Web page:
When stacked up against the cheaper versions of firmly entrenched compact sedans like the Honda Civic and Toyota Corolla (let alone the similarly eco-themed Chevrolet Cobalt XFE, the 2010 Hyundai Elantra Blue rises to the top of the heap by making you sacrifice the least. In our opinion, the Blue delivers more of everything for less, and should be on the top of your list.


The 2010 Hyundai Elantra Blue is powered by a 2.0-liter four-cylinder engine that produces 138 horsepower and 133 pound-feet of torque. A five-speed manual is the only transmission available and drives the front wheels. While these numbers aren't terribly impressive, we were surprised with the amount of pep this drivetrain had.

In our usual battery of track tests, the Elantra Blue accelerated from a standstill to 60 mph in 8.3 seconds, which is rather quick among competing vehicles. Stopping from that speed required 127 feet, which is just about average. In its time with us, our Elantra Blue test car averaged 25.2 mpg overall, with 34.4 mpg achieved on a highway-heavy stint. These figures compare favorably to the car's EPA-estimated 26/35 mpg for city/highway mileage.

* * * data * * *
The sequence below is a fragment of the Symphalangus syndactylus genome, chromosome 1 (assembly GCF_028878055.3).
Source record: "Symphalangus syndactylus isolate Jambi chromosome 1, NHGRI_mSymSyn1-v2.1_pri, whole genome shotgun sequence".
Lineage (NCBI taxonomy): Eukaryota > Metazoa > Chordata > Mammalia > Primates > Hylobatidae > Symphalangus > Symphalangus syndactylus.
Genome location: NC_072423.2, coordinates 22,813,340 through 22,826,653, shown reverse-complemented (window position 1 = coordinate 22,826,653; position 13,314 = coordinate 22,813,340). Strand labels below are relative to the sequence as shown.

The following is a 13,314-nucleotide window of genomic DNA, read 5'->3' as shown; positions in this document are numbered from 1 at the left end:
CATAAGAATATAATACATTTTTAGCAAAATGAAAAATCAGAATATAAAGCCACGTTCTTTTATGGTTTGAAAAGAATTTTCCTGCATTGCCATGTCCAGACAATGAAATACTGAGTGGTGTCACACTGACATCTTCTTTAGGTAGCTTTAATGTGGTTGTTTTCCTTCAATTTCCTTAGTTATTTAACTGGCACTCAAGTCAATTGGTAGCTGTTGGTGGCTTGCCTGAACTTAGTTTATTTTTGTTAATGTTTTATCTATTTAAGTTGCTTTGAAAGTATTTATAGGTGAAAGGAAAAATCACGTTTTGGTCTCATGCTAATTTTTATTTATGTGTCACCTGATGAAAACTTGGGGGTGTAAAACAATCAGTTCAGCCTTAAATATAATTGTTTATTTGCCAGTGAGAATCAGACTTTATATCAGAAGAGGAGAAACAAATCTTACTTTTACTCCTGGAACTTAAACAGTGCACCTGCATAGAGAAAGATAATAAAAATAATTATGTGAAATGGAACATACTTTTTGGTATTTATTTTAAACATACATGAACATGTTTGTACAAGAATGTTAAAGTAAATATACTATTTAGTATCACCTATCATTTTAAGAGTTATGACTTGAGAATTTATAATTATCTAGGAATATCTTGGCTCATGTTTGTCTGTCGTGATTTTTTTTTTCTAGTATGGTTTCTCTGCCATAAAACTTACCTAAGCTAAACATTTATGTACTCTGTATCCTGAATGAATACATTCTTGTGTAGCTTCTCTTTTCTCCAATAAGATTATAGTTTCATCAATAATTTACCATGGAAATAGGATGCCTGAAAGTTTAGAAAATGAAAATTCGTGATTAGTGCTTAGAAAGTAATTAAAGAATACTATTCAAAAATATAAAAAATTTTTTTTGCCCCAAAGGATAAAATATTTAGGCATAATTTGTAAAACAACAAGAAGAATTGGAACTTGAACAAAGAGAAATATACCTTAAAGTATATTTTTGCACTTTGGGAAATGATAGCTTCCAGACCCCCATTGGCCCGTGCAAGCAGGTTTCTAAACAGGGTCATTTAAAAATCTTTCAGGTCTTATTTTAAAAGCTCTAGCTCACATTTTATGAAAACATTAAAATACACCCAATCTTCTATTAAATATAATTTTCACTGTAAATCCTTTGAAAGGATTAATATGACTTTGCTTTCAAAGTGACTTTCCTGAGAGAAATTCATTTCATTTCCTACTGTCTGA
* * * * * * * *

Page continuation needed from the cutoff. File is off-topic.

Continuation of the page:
Economy sedan shoppers generally overlook handling, as these cars generally lack sporty leanings. The Elantra Blue did manage to impress us, though, as it weaved through our slalom at 64.3 mph and pulled 0.80g through the skid pad. There is indeed a fair amount of grip in the curves, but the Blue's uncommunicative steering feel and response left much to be desired in these maneuvers.

Obviously, the average driver will likely never explore the handling limits of their Elantra, except when evasive maneuvers are called upon in an emergency. From this perspective, it performs quite admirably in its natural setting. The effortless steering and light clutch pedal seem well-suited to commuting and squeezing into tight parking spaces.